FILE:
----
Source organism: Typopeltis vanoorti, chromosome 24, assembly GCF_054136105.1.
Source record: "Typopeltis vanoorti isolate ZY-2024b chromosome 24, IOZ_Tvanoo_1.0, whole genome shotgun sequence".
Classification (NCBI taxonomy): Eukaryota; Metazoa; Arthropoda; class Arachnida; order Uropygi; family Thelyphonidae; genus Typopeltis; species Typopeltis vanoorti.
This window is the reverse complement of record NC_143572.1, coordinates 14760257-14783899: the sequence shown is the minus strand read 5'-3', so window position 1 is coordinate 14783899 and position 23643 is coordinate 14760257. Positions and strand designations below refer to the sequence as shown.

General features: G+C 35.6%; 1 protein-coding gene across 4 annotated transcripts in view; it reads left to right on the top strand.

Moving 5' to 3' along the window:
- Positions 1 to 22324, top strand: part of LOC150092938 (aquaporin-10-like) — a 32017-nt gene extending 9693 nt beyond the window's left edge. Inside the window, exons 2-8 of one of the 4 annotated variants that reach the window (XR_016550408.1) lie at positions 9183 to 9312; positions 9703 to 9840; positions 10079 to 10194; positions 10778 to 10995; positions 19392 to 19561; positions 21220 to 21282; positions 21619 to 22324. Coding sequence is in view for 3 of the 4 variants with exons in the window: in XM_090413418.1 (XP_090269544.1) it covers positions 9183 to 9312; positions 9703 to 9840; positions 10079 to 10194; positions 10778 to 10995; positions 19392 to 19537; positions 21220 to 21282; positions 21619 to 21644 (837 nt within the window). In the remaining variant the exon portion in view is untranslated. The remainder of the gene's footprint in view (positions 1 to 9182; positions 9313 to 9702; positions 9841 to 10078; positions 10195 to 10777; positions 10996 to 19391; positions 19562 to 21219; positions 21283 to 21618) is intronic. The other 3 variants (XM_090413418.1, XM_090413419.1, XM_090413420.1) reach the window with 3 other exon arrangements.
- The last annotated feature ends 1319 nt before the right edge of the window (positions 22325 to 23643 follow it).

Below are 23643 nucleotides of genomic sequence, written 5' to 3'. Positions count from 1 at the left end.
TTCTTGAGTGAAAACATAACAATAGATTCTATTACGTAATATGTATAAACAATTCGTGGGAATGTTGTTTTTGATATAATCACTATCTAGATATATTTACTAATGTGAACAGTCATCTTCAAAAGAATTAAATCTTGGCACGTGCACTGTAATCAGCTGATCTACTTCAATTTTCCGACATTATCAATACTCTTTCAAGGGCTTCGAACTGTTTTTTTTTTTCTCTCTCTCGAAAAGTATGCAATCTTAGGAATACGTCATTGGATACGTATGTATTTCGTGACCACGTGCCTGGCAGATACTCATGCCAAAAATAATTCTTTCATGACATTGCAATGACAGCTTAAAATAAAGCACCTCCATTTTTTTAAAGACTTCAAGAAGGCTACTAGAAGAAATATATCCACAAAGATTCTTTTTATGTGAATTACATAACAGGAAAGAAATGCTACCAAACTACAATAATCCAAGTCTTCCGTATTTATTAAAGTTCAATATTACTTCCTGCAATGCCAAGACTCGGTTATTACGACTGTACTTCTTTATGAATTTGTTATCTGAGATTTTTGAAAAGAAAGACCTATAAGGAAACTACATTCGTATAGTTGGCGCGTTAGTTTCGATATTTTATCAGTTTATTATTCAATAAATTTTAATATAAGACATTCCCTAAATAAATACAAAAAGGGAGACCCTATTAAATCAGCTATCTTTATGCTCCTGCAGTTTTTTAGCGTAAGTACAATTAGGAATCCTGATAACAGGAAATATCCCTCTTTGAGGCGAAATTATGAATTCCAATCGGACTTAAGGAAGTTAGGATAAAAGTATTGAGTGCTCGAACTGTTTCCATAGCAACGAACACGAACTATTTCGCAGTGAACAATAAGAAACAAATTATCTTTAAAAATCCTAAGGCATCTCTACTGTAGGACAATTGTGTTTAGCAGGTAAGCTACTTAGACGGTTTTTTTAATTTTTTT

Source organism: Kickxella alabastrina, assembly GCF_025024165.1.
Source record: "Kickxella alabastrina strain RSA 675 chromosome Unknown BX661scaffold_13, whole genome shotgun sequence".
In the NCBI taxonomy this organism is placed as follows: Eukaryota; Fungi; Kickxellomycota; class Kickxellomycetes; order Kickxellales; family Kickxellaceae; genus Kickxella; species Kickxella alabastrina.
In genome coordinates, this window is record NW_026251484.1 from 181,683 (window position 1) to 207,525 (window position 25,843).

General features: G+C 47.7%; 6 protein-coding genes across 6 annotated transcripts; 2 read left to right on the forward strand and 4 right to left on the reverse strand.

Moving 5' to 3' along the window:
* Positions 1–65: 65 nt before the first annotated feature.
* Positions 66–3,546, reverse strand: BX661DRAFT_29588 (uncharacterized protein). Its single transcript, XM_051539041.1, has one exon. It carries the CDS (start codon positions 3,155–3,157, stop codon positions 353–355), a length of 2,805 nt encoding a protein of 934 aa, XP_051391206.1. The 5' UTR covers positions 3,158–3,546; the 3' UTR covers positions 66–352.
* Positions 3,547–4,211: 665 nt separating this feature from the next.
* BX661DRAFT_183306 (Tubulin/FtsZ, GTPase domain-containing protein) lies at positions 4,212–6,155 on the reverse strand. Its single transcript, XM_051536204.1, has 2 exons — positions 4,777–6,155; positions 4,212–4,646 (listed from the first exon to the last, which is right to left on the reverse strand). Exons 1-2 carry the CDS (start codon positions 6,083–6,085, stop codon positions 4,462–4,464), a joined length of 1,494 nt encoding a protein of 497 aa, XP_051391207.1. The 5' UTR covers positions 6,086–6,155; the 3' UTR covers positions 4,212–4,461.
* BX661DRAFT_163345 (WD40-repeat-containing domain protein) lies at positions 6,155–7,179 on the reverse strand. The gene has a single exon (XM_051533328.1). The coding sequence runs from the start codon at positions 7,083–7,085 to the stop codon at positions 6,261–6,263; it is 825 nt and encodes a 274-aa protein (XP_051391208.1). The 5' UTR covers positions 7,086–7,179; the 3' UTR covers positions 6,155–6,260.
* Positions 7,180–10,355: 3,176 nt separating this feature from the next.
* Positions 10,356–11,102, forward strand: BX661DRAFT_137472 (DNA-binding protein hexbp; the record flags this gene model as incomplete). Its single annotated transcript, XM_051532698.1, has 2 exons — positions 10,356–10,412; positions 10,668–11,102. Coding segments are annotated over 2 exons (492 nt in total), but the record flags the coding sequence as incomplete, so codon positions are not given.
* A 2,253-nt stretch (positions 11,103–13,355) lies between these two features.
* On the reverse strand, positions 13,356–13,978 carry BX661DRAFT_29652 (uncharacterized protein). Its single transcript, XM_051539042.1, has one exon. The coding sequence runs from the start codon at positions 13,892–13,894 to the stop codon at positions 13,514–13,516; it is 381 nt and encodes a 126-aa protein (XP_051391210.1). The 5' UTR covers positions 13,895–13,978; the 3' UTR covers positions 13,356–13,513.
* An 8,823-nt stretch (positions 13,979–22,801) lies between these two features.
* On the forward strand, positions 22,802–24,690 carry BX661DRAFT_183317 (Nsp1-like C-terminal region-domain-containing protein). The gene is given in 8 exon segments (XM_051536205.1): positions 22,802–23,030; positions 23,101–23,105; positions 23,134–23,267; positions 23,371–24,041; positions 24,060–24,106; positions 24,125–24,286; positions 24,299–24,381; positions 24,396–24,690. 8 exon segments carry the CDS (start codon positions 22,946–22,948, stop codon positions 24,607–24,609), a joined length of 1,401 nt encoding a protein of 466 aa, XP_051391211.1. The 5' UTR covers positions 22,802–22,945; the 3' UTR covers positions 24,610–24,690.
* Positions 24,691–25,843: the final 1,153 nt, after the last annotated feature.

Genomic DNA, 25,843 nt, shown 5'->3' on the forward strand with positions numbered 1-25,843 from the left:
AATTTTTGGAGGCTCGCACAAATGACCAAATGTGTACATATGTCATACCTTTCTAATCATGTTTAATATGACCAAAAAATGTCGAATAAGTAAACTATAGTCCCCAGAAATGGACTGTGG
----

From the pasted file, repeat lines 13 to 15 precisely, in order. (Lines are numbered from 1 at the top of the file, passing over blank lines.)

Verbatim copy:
In the NCBI taxonomy this organism is placed as follows: Eukaryota; Fungi; Kickxellomycota; class Kickxellomycetes; order Kickxellales; family Kickxellaceae; genus Kickxella; species Kickxella alabastrina.
In genome coordinates, this window is record NW_026251484.1 from 181,683 (window position 1) to 207,525 (window position 25,843).

General features: G+C 47.7%; 6 protein-coding genes across 6 annotated transcripts; 2 read left to right on the forward strand and 4 right to left on the reverse strand.